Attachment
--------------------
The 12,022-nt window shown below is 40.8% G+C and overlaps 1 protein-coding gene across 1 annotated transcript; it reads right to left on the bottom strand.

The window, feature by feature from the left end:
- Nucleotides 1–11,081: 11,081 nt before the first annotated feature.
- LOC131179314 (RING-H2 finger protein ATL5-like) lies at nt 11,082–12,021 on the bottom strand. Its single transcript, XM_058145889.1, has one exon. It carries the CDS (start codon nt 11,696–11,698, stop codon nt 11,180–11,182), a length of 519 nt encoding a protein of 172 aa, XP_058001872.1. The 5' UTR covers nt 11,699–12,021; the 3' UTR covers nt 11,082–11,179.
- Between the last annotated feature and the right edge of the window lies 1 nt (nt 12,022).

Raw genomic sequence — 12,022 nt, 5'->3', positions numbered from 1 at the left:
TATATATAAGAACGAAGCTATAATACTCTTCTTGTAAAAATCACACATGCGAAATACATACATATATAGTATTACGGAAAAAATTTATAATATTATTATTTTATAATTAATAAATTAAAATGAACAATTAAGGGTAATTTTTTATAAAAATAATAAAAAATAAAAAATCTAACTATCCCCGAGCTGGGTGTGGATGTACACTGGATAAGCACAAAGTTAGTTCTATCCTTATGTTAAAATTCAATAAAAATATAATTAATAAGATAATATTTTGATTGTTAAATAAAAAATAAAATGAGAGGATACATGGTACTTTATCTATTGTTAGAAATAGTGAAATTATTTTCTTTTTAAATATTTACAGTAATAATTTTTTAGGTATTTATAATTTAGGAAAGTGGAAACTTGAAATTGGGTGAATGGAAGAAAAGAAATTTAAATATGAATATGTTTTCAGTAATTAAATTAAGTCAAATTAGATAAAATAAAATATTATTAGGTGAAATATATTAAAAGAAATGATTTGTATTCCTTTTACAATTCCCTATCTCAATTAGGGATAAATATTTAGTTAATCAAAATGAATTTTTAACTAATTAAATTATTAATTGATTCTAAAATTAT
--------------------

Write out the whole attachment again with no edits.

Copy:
The 12,022-nt window shown below is 40.8% G+C and overlaps 1 protein-coding gene across 1 annotated transcript; it reads right to left on the bottom strand.

The window, feature by feature from the left end:
- Nucleotides 1–11,081: 11,081 nt before the first annotated feature.
- LOC131179314 (RING-H2 finger protein ATL5-like) lies at nt 11,082–12,021 on the bottom strand. Its single transcript, XM_058145889.1, has one exon. It carries the CDS (start codon nt 11,696–11,698, stop codon nt 11,180–11,182), a length of 519 nt encoding a protein of 172 aa, XP_058001872.1. The 5' UTR covers nt 11,699–12,021; the 3' UTR covers nt 11,082–11,179.
- Between the last annotated feature and the right edge of the window lies 1 nt (nt 12,022).

Raw genomic sequence — 12,022 nt, 5'->3', positions numbered from 1 at the left:
TATATATAAGAACGAAGCTATAATACTCTTCTTGTAAAAATCACACATGCGAAATACATACATATATAGTATTACGGAAAAAATTTATAATATTATTATTTTATAATTAATAAATTAAAATGAACAATTAAGGGTAATTTTTTATAAAAATAATAAAAAATAAAAAATCTAACTATCCCCGAGCTGGGTGTGGATGTACACTGGATAAGCACAAAGTTAGTTCTATCCTTATGTTAAAATTCAATAAAAATATAATTAATAAGATAATATTTTGATTGTTAAATAAAAAATAAAATGAGAGGATACATGGTACTTTATCTATTGTTAGAAATAGTGAAATTATTTTCTTTTTAAATATTTACAGTAATAATTTTTTAGGTATTTATAATTTAGGAAAGTGGAAACTTGAAATTGGGTGAATGGAAGAAAAGAAATTTAAATATGAATATGTTTTCAGTAATTAAATTAAGTCAAATTAGATAAAATAAAATATTATTAGGTGAAATATATTAAAAGAAATGATTTGTATTCCTTTTACAATTCCCTATCTCAATTAGGGATAAATATTTAGTTAATCAAAATGAATTTTTAACTAATTAAATTATTAATTGATTCTAAAATTAT